“Mental Problem” 03.15.24

*In case you don’t recognize the little guy with magenta horns, his name is “Berman,” and he is the personification of my mental illness*


Upon my initial visit with a new general practitioner, a nurse calculated my blood pressure and weight. I was evaluated based on a series of questions about depression. Do I often feel anxious? Am I often lethargic? Do I have negative thoughts? Am I suicidal, or a danger to myself and others? I answered these inquiries truthfully. When I met the doctor, she asked similar questions. I entered the building expecting to be physically examined. Within the course of fifteen minutes, my file contained her diagnosis.

“Mental Problem.”


I grew up in an environment rich with kindness, encouragement, and unquestionable love. My dad taught me how to draw and my parents nourished my creative energy. As a young artist, I was easily frustrated when my artwork did not reflect the images in my mind, but I pushed past this problem and began to enjoy the process. Fortunately, my life began with family support. My parents taught me to be myself, inspired me to make friends, to love my neighbors as myself, to solve problems with words. When words did not solve my problems, I ran fast; my dad would cheer, “Run like the wind!” My mom called me a “gazelle.” I wasn’t running away. I was running through.

My sisters proved that love at first sight is true, as I gazed upon their faces in the earliest moments of life. I had not smiled as wide, or laughed as loud before they were born; my only disappointment was that they didn’t enter this world capable of playing immediately. Problems like that were resolved years later, much to my chagrin. My family tree grew and was not complete until everyone was wrapped around each other. Our unconditional love binds us together at the roots.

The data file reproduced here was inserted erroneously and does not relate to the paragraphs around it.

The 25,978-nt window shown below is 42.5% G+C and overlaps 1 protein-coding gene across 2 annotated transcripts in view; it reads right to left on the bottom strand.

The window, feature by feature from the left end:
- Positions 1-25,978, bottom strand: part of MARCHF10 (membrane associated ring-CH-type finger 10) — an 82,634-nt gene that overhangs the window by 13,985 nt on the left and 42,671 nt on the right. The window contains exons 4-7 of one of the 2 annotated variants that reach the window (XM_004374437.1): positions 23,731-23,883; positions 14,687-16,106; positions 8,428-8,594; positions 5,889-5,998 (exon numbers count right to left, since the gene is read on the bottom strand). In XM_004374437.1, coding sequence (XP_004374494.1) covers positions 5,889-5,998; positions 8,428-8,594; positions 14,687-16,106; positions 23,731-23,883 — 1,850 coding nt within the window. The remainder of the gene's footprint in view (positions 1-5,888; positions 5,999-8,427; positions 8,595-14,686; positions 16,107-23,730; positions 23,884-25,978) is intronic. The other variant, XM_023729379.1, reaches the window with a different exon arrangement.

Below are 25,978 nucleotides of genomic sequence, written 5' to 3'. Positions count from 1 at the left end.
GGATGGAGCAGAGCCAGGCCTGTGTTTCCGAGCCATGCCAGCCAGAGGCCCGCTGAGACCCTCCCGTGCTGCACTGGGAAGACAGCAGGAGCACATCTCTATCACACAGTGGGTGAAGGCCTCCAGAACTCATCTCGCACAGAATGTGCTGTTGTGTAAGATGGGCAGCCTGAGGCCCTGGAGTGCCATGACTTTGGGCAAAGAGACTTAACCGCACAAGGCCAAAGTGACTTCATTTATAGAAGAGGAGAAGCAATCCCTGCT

Problems can be solved. Living with five other people was irritating at times. We argued, but we love each other more than petty disagreements. Our problems were solvable. Psychiatric illnesses are not problems; they do not cease to exist. Mental illness survives medication and therapy, though these are helpful tools. “Berman” roams freely through my mind, fully confident that he can squat there for as long as he desires.

Problems suggest fault. Blame. Conflict. Words are powerful; they have the ability to drag us down or to lift us up. Where others see problems, I witness strength. Mental illness is not a problem, but a journey. Some may think that the words “illness” and “problem” could be interchangeable, like “crazy” or “mad.”

Loosely worded, I may be “crazy,” but I don’t have a problem.


3 thoughts on ““Mental Problem” 03.15.24

  • March 15, 2024 at 3:42 pm

    I suppose you know that all physicals have that form everyone has to fill out now – have had for a few years. I hope you find a more knowledgeable doctor – or else you can educate this person. That shouldn’t be up to you. But you are doing that already with your posts.
    Thank you for sharing your hard-earned and valuable insights.

  • March 19, 2024 at 4:55 pm

    Sending you love and light! I don’t feel my stomach hit the floor anymore when I fill out a form that has “major depressive disorder” on the medical forms. I check it and move on. It’s part of what makes me me.

    • March 20, 2024 at 1:45 pm

      Thank you, Steph! I don’t either, just wanted to make a point. Glad you are owning it! I love you very much and am grateful for your presence in my life.

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